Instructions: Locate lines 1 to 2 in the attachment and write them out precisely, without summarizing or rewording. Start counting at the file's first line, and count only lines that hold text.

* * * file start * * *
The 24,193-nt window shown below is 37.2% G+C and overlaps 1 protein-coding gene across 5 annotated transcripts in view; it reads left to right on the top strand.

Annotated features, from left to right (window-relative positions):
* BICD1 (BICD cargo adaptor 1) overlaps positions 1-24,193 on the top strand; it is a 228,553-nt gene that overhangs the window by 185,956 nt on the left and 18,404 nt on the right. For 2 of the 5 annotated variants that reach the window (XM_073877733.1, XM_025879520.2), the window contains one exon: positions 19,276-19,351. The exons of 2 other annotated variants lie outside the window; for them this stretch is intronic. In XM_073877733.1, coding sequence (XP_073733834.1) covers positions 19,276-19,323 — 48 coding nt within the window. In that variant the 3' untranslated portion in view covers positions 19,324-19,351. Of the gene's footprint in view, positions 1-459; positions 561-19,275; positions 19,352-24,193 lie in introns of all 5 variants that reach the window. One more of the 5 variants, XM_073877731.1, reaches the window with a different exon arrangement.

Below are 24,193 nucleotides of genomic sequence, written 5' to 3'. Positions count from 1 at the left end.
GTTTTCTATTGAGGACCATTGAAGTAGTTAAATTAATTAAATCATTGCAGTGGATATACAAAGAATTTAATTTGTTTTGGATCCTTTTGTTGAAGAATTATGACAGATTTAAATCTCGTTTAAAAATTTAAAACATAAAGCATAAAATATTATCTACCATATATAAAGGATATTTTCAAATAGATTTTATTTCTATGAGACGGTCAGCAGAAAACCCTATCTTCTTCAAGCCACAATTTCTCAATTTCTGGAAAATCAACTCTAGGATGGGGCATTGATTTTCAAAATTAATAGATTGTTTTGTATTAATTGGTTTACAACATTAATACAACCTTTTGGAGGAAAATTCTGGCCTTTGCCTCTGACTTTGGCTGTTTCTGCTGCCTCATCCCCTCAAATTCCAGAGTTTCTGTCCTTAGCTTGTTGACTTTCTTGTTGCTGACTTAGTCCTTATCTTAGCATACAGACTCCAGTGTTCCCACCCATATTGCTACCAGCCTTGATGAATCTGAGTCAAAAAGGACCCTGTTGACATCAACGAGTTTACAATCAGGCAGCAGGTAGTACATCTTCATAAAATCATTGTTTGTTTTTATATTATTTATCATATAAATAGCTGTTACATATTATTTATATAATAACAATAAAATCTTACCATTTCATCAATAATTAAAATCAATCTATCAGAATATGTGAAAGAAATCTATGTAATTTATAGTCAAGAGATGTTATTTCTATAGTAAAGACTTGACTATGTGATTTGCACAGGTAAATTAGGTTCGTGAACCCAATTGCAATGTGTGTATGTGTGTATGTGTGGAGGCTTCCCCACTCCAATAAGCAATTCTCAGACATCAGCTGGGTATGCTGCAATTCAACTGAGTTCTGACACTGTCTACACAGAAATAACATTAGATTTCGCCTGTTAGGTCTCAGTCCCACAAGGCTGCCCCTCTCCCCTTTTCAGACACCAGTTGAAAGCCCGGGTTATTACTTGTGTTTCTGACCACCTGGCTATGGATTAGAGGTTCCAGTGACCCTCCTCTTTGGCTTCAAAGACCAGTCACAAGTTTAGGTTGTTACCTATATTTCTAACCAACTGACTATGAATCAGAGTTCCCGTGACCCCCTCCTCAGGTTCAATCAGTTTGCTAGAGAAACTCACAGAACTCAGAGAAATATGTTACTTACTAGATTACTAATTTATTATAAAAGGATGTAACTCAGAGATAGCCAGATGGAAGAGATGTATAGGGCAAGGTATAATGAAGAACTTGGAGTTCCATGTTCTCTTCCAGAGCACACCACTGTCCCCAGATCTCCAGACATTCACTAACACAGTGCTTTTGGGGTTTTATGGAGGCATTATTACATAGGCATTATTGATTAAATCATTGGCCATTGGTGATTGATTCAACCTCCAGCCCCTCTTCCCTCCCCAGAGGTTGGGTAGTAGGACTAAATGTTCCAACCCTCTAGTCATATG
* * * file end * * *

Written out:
The 24,193-nt window shown below is 37.2% G+C and overlaps 1 protein-coding gene across 5 annotated transcripts in view; it reads left to right on the top strand.

Annotated features, from left to right (window-relative positions):